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Is dinner on the first date a bad idea?

Posted by Karyn Polewaczyk  March 27, 2013 03:30 PM

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I’ve been a fan of ELLE magazine’s advice columnist and counselor to the forlorn, E. Jean Carroll, since I began reading the glossy in my teenage years. Her straightforward, no-holds-barred style is refreshingly appealing, not to mention hilarious (dear).

The online dating service HowAboutWe recently sat down with Ms. Carroll to gain her insight on what makes—and breaks—a first date. Aside from her saucy suggestion that women steer clear of wearing pants (for many reasons that I can’t list here—you can read why for yourselves if you’d like), E. Jean was adamant that dinner, at all costs, be avoided in the beginning stages of a relationship. In fact, she called it “death.”

“Death, death, death. Dinner is DEATH. DO NOT go to dinner on a first date. Shall I say it again? I’ll say it again.”

The secret of dating, she said, is not about the person. It’s about the experience—which is why Carroll went on to suggest things like walking, scavenger hunts (for absinthe, no less) and other unique activities in place of swilling wine at a bar.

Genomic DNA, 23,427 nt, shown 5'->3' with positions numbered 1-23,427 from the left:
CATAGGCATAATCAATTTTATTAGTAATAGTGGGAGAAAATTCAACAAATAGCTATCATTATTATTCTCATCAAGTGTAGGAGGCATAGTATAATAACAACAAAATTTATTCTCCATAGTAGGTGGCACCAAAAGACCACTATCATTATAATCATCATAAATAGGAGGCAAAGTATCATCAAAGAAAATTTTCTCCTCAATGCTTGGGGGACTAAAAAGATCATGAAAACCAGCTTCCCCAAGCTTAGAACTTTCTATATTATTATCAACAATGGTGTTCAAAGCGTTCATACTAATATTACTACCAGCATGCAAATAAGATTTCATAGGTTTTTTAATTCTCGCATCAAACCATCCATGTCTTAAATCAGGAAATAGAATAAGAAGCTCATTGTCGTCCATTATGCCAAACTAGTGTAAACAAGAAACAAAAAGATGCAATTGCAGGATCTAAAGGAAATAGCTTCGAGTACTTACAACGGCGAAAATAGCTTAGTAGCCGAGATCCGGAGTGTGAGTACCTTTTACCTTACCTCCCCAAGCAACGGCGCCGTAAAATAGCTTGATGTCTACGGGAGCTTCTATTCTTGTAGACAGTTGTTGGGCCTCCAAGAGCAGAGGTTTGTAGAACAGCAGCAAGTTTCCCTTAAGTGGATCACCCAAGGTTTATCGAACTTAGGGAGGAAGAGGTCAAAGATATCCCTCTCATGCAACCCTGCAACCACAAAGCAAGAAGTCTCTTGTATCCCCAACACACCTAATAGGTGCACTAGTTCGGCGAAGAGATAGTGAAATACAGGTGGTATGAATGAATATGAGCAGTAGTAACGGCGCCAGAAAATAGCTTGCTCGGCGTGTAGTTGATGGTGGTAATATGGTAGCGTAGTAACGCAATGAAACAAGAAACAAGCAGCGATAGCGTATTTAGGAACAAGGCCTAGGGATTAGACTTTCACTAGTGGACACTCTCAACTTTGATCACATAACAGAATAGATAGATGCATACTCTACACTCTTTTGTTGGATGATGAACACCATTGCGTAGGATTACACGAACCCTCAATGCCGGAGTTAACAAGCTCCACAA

Personally, I hate going to dinner on a first date. Not because it’s unoriginal or because I’d rather be out strolling the Comm Ave Mall in search of cocktails hidden by magic fairies, but because there are so many intangibles riding on a dinner date. There’s a reservation to make (and sometimes, a new dress to buy) and cabs to hail. A bottle of wine to order. Conversation to make. Chivalry to exert. Should we meet for pre-dinner cocktails? And what happens at the end of the date, after a few hundred dollars are spent, if sparks aren’t flying? Is that a “wasted” date, or par for the course? Even the very nature of a dinner date—seated across from each other, enclosed by rows of other patrons who may also be on first dates of their own—can feel forced, if it’s too soon.

To avoid the remorseful, guilty emotions that arise if things don’t move on to a second (or third) date, I opt to keep first ones casual: I’ll meet for a drink (or coffee), visit a museum, check out a street fair—anything to take the pressure off and make the experience—the ‘E’ word, again—more enjoyable. Of course, there are exceptions, and sometimes an inaugural dinner date works. But generally speaking, I’ll pass.

What are your thoughts about going to dinner on the first date? Is it a lost tradition that needs reviving, or should it settle in yesterday’s dust?

This blog is not written or edited by Boston.com or the Boston Globe.
The author is solely responsible for the content.

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About this blog

Karyn Polewaczyk lives and writes in Boston, and believes that heading out into that good night, like any adventure, begins with the first step. Let's Go Out is a conversation about dating and nightlife in our notoriously chilly city, with first-hand tips from the trenches. Karyn's writing, which focuses largely on women's lifestyle topics, has appeared in the Weekly Dig, Jezebel, xoJane, Northshore Magazine and More.com, among others. Follow her on Twitter at @KarynPolewaczyk.

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